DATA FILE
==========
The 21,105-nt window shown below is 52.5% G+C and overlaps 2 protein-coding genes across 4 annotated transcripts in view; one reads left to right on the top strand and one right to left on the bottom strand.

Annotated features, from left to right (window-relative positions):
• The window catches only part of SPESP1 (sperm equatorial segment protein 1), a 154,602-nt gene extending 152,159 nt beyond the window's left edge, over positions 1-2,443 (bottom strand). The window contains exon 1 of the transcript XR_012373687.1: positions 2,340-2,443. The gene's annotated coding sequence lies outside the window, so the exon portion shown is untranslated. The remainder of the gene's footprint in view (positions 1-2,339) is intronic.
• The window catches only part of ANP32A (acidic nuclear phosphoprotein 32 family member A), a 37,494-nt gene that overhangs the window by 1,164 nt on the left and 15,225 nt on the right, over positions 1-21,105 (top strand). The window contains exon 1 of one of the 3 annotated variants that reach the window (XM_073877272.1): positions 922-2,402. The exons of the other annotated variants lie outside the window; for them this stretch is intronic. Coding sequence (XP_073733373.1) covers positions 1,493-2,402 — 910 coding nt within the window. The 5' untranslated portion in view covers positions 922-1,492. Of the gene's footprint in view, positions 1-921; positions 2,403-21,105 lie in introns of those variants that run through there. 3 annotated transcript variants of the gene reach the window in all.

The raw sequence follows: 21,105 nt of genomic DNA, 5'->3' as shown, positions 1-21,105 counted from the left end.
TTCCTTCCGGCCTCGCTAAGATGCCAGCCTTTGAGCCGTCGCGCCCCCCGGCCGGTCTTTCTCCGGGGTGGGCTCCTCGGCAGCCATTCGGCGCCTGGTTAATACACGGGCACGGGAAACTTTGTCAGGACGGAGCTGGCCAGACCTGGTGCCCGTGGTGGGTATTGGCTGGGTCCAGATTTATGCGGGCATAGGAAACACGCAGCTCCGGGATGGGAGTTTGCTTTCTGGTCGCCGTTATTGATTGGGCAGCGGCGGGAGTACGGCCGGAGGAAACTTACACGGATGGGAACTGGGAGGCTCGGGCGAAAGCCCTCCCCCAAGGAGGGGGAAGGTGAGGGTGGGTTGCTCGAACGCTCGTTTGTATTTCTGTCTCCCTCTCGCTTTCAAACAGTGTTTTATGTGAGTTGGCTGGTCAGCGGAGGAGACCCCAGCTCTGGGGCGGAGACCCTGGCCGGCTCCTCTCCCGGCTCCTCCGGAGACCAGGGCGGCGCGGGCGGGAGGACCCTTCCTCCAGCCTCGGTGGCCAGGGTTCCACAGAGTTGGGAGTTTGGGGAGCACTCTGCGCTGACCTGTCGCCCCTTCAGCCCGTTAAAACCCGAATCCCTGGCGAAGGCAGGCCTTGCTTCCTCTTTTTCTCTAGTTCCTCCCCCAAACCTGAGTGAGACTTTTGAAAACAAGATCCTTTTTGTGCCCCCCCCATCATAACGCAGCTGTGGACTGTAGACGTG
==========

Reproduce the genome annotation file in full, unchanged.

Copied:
The 21,105-nt window shown below is 52.5% G+C and overlaps 2 protein-coding genes across 4 annotated transcripts in view; one reads left to right on the top strand and one right to left on the bottom strand.

Annotated features, from left to right (window-relative positions):
• The window catches only part of SPESP1 (sperm equatorial segment protein 1), a 154,602-nt gene extending 152,159 nt beyond the window's left edge, over positions 1-2,443 (bottom strand). The window contains exon 1 of the transcript XR_012373687.1: positions 2,340-2,443. The gene's annotated coding sequence lies outside the window, so the exon portion shown is untranslated. The remainder of the gene's footprint in view (positions 1-2,339) is intronic.
• The window catches only part of ANP32A (acidic nuclear phosphoprotein 32 family member A), a 37,494-nt gene that overhangs the window by 1,164 nt on the left and 15,225 nt on the right, over positions 1-21,105 (top strand). The window contains exon 1 of one of the 3 annotated variants that reach the window (XM_073877272.1): positions 922-2,402. The exons of the other annotated variants lie outside the window; for them this stretch is intronic. Coding sequence (XP_073733373.1) covers positions 1,493-2,402 — 910 coding nt within the window. The 5' untranslated portion in view covers positions 922-1,492. Of the gene's footprint in view, positions 1-921; positions 2,403-21,105 lie in introns of those variants that run through there. 3 annotated transcript variants of the gene reach the window in all.

The raw sequence follows: 21,105 nt of genomic DNA, 5'->3' as shown, positions 1-21,105 counted from the left end.
TTCCTTCCGGCCTCGCTAAGATGCCAGCCTTTGAGCCGTCGCGCCCCCCGGCCGGTCTTTCTCCGGGGTGGGCTCCTCGGCAGCCATTCGGCGCCTGGTTAATACACGGGCACGGGAAACTTTGTCAGGACGGAGCTGGCCAGACCTGGTGCCCGTGGTGGGTATTGGCTGGGTCCAGATTTATGCGGGCATAGGAAACACGCAGCTCCGGGATGGGAGTTTGCTTTCTGGTCGCCGTTATTGATTGGGCAGCGGCGGGAGTACGGCCGGAGGAAACTTACACGGATGGGAACTGGGAGGCTCGGGCGAAAGCCCTCCCCCAAGGAGGGGGAAGGTGAGGGTGGGTTGCTCGAACGCTCGTTTGTATTTCTGTCTCCCTCTCGCTTTCAAACAGTGTTTTATGTGAGTTGGCTGGTCAGCGGAGGAGACCCCAGCTCTGGGGCGGAGACCCTGGCCGGCTCCTCTCCCGGCTCCTCCGGAGACCAGGGCGGCGCGGGCGGGAGGACCCTTCCTCCAGCCTCGGTGGCCAGGGTTCCACAGAGTTGGGAGTTTGGGGAGCACTCTGCGCTGACCTGTCGCCCCTTCAGCCCGTTAAAACCCGAATCCCTGGCGAAGGCAGGCCTTGCTTCCTCTTTTTCTCTAGTTCCTCCCCCAAACCTGAGTGAGACTTTTGAAAACAAGATCCTTTTTGTGCCCCCCCCATCATAACGCAGCTGTGGACTGTAGACGTG